While both interfaces have minimal latency, the 3rd Gen models will perform better since their USB connection C ports transport data quicker.
Solo’s headphone output supports near-zero latency direct monitoring.
There is an additional delay sound flows via the PC and digital audio workstation.
You are able to hear your own sound immediately or the sound from the instruments from the interface when you choose the near zero-latency option.
Some audio XLR interface devices route the input signal via your DAW first, resulting in a little but noticeable delay or latency between the music you’re producing and the sound you hear through your headphones.
Both the Solo and the 2i2 provide direct monitoring, which sends sound straight to the headphones without using DAWs.
As a result, latency is near-zero. Direct monitoring has a much more defined role with the 3rd generation 2i2.
After all, if numerous acoustic guitar or instruments are playing and singers are singing in a music production, things might become complicated.
It can be useful to be able to observe everything in what is practically real-time, with any superfluous sounds removed.
It’s arguable whether or not direct monitoring is beneficial with the Scarlett Solo.
After all, some claim that monitoring output via headphones is a waste of time when it’s only a vocalist and their guitar.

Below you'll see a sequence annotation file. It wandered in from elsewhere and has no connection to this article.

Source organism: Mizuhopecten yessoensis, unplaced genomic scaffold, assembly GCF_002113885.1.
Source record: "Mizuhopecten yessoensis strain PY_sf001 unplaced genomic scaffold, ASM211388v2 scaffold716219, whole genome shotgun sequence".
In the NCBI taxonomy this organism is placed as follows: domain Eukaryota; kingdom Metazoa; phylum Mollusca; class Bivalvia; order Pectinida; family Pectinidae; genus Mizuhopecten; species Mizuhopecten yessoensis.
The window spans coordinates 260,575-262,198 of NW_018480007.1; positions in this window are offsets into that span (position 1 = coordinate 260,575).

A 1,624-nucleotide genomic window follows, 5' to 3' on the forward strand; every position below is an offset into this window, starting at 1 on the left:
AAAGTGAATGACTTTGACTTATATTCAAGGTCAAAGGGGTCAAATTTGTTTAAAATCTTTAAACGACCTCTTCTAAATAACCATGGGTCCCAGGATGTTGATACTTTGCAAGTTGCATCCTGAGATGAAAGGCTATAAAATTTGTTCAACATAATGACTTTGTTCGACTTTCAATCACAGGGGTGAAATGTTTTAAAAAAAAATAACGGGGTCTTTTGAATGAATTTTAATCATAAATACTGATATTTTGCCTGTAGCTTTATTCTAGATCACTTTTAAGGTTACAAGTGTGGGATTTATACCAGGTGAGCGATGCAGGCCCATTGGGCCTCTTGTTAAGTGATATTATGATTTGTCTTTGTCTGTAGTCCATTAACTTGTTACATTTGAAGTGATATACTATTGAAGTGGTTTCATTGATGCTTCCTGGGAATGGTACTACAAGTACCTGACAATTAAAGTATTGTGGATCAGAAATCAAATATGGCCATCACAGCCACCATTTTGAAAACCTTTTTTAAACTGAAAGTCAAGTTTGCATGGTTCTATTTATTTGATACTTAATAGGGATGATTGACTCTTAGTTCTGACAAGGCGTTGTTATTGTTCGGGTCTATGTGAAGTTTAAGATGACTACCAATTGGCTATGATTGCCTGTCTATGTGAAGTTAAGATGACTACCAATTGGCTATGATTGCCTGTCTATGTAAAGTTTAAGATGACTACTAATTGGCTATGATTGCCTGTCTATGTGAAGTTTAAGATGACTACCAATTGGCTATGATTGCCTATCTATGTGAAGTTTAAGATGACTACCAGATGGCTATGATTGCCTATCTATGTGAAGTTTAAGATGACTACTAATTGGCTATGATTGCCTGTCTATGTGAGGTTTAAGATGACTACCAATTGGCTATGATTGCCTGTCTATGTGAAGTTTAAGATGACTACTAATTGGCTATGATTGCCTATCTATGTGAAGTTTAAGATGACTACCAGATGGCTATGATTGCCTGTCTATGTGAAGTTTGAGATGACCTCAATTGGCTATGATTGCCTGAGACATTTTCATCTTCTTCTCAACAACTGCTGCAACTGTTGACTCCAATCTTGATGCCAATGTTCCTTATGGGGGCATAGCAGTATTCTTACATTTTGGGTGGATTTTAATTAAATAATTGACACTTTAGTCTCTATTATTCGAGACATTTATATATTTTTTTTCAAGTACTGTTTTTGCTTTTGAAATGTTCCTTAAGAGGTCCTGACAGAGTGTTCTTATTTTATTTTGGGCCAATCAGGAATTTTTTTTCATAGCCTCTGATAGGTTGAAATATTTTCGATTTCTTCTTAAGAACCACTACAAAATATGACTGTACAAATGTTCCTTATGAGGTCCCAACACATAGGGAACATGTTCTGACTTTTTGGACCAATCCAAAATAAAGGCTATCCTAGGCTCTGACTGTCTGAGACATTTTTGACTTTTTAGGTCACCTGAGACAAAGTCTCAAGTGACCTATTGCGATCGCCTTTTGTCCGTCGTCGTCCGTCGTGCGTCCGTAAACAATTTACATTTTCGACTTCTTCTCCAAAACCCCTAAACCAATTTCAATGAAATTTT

You could easily spend an entire day debating whether 192kHz resolution is superior to, say, 96kHz resolution.
Both the 2i2 and Solo have an A/D resolution of 24bit/192kHz.
Because both devices are Focusrite products, there will be no variation in how they process the 192,000 24 bit samples per second.
And, once again, unless your primary audience is dogs or bats, no one will notice the difference.
The 192kHz analog to digital (A/D) resolution is said to provide more realistic sound than lesser resolutions such as 96kHz.
Only the most devoted audiophile would be able to notice the difference.
Conclusion: Scarlett Solo Vs 2i2
Scarlett Solo is a little marvel. It measures just 1.73 x 5.66 x 4.7 inches and weighs almost half a pound less than the 2i2.
While this may not appear to be much, every little bit helps when you’re out busking.
Both the Scarlett solo and 2i2 audio interfaces are around $200, however, the Scarlett Solo is almost half the price of the 2i2.
Sure, you could prefer the 2i2’s dual preamps and the potential to add a second musician later on.
However, if you’re a single performer on a tight budget, that 50% saving is hard to ignore.